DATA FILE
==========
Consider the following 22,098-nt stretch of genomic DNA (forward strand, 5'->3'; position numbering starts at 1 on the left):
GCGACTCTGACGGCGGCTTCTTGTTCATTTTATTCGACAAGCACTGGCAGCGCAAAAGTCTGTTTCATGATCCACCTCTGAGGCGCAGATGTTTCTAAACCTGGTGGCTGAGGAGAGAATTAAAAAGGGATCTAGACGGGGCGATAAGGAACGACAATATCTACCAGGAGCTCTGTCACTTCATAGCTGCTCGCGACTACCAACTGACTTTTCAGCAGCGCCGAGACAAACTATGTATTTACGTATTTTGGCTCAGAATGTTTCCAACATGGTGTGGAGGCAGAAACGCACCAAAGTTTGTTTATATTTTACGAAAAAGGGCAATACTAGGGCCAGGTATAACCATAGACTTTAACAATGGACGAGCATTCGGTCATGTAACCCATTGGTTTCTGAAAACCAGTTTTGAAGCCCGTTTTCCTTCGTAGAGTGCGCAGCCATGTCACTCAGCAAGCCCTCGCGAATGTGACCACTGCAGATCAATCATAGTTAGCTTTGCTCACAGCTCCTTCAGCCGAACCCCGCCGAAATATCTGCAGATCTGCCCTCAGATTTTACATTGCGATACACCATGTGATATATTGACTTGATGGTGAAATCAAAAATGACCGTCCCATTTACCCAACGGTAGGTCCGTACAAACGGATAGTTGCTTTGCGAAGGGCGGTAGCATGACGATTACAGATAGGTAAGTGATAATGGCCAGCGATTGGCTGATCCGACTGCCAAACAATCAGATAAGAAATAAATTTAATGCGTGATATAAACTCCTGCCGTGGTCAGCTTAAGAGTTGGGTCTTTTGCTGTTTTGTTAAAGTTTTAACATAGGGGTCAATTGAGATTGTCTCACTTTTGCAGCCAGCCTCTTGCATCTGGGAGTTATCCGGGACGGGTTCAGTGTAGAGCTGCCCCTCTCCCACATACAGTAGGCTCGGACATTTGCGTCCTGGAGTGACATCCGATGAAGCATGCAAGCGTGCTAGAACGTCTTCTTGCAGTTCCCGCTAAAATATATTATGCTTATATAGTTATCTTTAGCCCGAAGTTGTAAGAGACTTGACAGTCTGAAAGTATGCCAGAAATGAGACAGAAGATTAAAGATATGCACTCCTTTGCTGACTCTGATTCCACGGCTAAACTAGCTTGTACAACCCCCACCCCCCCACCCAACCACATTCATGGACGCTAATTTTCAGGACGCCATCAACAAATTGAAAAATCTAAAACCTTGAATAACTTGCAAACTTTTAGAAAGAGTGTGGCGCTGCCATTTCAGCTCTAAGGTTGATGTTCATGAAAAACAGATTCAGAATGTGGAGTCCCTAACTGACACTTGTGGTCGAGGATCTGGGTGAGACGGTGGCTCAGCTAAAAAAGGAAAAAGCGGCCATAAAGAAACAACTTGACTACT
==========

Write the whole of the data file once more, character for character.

Consider the following 22,098-nt stretch of genomic DNA (forward strand, 5'->3'; position numbering starts at 1 on the left):
GCGACTCTGACGGCGGCTTCTTGTTCATTTTATTCGACAAGCACTGGCAGCGCAAAAGTCTGTTTCATGATCCACCTCTGAGGCGCAGATGTTTCTAAACCTGGTGGCTGAGGAGAGAATTAAAAAGGGATCTAGACGGGGCGATAAGGAACGACAATATCTACCAGGAGCTCTGTCACTTCATAGCTGCTCGCGACTACCAACTGACTTTTCAGCAGCGCCGAGACAAACTATGTATTTACGTATTTTGGCTCAGAATGTTTCCAACATGGTGTGGAGGCAGAAACGCACCAAAGTTTGTTTATATTTTACGAAAAAGGGCAATACTAGGGCCAGGTATAACCATAGACTTTAACAATGGACGAGCATTCGGTCATGTAACCCATTGGTTTCTGAAAACCAGTTTTGAAGCCCGTTTTCCTTCGTAGAGTGCGCAGCCATGTCACTCAGCAAGCCCTCGCGAATGTGACCACTGCAGATCAATCATAGTTAGCTTTGCTCACAGCTCCTTCAGCCGAACCCCGCCGAAATATCTGCAGATCTGCCCTCAGATTTTACATTGCGATACACCATGTGATATATTGACTTGATGGTGAAATCAAAAATGACCGTCCCATTTACCCAACGGTAGGTCCGTACAAACGGATAGTTGCTTTGCGAAGGGCGGTAGCATGACGATTACAGATAGGTAAGTGATAATGGCCAGCGATTGGCTGATCCGACTGCCAAACAATCAGATAAGAAATAAATTTAATGCGTGATATAAACTCCTGCCGTGGTCAGCTTAAGAGTTGGGTCTTTTGCTGTTTTGTTAAAGTTTTAACATAGGGGTCAATTGAGATTGTCTCACTTTTGCAGCCAGCCTCTTGCATCTGGGAGTTATCCGGGACGGGTTCAGTGTAGAGCTGCCCCTCTCCCACATACAGTAGGCTCGGACATTTGCGTCCTGGAGTGACATCCGATGAAGCATGCAAGCGTGCTAGAACGTCTTCTTGCAGTTCCCGCTAAAATATATTATGCTTATATAGTTATCTTTAGCCCGAAGTTGTAAGAGACTTGACAGTCTGAAAGTATGCCAGAAATGAGACAGAAGATTAAAGATATGCACTCCTTTGCTGACTCTGATTCCACGGCTAAACTAGCTTGTACAACCCCCACCCCCCCACCCAACCACATTCATGGACGCTAATTTTCAGGACGCCATCAACAAATTGAAAAATCTAAAACCTTGAATAACTTGCAAACTTTTAGAAAGAGTGTGGCGCTGCCATTTCAGCTCTAAGGTTGATGTTCATGAAAAACAGATTCAGAATGTGGAGTCCCTAACTGACACTTGTGGTCGAGGATCTGGGTGAGACGGTGGCTCAGCTAAAAAAGGAAAAAGCGGCCATAAAGAAACAACTTGACTACT